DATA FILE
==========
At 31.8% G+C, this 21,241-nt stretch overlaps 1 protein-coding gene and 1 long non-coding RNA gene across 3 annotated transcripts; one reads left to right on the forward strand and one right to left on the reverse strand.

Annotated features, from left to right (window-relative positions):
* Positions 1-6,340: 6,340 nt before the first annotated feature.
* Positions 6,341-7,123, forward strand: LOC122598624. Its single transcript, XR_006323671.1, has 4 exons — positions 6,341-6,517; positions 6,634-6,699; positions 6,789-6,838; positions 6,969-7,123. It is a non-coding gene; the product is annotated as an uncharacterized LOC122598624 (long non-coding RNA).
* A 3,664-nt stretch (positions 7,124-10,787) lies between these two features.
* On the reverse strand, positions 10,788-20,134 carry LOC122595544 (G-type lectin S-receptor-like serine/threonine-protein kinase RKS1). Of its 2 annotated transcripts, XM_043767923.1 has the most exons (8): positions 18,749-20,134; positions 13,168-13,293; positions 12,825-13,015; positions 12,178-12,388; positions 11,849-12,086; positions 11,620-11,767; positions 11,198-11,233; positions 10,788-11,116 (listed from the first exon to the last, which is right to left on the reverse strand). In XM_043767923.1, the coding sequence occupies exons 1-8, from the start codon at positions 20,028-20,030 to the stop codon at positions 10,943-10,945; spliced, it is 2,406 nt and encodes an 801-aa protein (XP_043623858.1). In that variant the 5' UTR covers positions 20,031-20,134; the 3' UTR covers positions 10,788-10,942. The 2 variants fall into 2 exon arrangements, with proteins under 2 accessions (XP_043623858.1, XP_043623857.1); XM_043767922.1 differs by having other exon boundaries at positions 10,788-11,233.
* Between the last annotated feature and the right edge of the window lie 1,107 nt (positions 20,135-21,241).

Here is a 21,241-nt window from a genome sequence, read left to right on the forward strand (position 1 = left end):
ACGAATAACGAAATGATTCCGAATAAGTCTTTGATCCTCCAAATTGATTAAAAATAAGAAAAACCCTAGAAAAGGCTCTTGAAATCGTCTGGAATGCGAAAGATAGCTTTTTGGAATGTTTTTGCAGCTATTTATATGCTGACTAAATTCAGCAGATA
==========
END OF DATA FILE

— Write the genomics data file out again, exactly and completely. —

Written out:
At 31.8% G+C, this 21,241-nt stretch overlaps 1 protein-coding gene and 1 long non-coding RNA gene across 3 annotated transcripts; one reads left to right on the forward strand and one right to left on the reverse strand.

Annotated features, from left to right (window-relative positions):
* Positions 1-6,340: 6,340 nt before the first annotated feature.
* Positions 6,341-7,123, forward strand: LOC122598624. Its single transcript, XR_006323671.1, has 4 exons — positions 6,341-6,517; positions 6,634-6,699; positions 6,789-6,838; positions 6,969-7,123. It is a non-coding gene; the product is annotated as an uncharacterized LOC122598624 (long non-coding RNA).
* A 3,664-nt stretch (positions 7,124-10,787) lies between these two features.
* On the reverse strand, positions 10,788-20,134 carry LOC122595544 (G-type lectin S-receptor-like serine/threonine-protein kinase RKS1). Of its 2 annotated transcripts, XM_043767923.1 has the most exons (8): positions 18,749-20,134; positions 13,168-13,293; positions 12,825-13,015; positions 12,178-12,388; positions 11,849-12,086; positions 11,620-11,767; positions 11,198-11,233; positions 10,788-11,116 (listed from the first exon to the last, which is right to left on the reverse strand). In XM_043767923.1, the coding sequence occupies exons 1-8, from the start codon at positions 20,028-20,030 to the stop codon at positions 10,943-10,945; spliced, it is 2,406 nt and encodes an 801-aa protein (XP_043623858.1). In that variant the 5' UTR covers positions 20,031-20,134; the 3' UTR covers positions 10,788-10,942. The 2 variants fall into 2 exon arrangements, with proteins under 2 accessions (XP_043623858.1, XP_043623857.1); XM_043767922.1 differs by having other exon boundaries at positions 10,788-11,233.
* Between the last annotated feature and the right edge of the window lie 1,107 nt (positions 20,135-21,241).

Here is a 21,241-nt window from a genome sequence, read left to right on the forward strand (position 1 = left end):
ACGAATAACGAAATGATTCCGAATAAGTCTTTGATCCTCCAAATTGATTAAAAATAAGAAAAACCCTAGAAAAGGCTCTTGAAATCGTCTGGAATGCGAAAGATAGCTTTTTGGAATGTTTTTGCAGCTATTTATATGCTGACTAAATTCAGCAGATA